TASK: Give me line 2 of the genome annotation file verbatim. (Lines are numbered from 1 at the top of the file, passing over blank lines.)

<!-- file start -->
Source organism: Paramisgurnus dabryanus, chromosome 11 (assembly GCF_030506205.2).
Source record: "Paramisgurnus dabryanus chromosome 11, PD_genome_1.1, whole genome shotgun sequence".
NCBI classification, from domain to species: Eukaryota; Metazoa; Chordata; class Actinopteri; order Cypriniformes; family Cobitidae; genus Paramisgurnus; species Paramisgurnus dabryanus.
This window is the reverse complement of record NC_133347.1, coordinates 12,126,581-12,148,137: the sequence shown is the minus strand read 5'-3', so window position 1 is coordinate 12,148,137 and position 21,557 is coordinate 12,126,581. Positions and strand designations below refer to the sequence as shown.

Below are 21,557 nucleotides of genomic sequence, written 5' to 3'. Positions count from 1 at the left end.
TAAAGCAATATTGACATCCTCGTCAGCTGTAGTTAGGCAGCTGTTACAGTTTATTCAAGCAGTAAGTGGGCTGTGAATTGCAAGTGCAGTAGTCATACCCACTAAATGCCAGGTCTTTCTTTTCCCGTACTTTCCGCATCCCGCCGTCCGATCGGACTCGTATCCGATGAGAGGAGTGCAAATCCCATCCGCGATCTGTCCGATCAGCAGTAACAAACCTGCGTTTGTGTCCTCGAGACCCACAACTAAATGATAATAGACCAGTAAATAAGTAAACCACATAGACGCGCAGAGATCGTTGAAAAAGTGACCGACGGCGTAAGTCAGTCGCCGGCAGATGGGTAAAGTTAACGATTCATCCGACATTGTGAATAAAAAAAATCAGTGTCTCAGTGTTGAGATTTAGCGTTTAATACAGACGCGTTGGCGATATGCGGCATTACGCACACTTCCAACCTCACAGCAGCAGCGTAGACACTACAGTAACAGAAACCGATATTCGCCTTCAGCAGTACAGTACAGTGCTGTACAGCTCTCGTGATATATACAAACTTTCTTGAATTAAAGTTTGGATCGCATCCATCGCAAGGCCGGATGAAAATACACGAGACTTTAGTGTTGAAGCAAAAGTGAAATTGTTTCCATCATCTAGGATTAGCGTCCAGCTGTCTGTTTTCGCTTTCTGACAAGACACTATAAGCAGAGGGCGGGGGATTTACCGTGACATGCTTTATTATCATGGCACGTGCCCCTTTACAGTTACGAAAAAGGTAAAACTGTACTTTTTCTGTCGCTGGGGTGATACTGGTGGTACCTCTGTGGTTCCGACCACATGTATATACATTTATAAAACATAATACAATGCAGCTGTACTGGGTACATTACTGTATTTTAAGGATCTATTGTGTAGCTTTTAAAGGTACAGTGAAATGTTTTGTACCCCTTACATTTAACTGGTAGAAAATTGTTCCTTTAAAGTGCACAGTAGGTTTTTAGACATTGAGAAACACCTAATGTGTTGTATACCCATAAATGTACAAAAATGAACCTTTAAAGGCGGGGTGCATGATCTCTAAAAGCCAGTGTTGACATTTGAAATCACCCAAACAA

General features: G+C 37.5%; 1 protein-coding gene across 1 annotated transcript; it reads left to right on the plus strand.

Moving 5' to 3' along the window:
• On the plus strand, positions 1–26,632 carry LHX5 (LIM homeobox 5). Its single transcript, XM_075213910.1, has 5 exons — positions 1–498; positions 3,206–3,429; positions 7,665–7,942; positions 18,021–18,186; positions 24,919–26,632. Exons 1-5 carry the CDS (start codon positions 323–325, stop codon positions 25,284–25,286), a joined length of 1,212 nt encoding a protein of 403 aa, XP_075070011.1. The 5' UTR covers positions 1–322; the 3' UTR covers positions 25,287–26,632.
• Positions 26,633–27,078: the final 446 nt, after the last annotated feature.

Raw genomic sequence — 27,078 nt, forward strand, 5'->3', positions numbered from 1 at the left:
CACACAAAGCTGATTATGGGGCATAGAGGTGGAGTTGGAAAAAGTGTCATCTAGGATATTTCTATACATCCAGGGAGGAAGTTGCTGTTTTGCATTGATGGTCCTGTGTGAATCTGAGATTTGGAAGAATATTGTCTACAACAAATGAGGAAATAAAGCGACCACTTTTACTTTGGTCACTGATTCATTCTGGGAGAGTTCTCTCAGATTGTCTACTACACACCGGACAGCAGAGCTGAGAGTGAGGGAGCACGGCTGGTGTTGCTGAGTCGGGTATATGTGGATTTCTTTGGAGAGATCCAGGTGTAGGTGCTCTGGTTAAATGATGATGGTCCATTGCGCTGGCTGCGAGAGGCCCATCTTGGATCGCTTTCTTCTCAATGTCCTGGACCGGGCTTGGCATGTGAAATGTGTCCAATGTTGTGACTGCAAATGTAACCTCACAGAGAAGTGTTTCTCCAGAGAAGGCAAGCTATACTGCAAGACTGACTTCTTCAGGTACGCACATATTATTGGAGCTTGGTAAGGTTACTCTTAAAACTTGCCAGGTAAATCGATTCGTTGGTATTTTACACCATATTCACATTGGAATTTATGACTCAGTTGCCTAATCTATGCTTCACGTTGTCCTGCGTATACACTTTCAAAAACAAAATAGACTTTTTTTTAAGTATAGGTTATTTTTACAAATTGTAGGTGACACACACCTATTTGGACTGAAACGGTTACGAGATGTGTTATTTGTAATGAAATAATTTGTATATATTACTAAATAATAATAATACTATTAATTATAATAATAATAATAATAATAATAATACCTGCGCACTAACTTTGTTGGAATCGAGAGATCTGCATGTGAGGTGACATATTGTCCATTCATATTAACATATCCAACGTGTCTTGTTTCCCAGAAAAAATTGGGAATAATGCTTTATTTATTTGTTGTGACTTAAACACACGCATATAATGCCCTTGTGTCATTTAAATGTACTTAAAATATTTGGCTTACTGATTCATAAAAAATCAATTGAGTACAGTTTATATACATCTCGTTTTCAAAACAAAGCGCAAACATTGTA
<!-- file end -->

Source record: "Paramisgurnus dabryanus chromosome 11, PD_genome_1.1, whole genome shotgun sequence".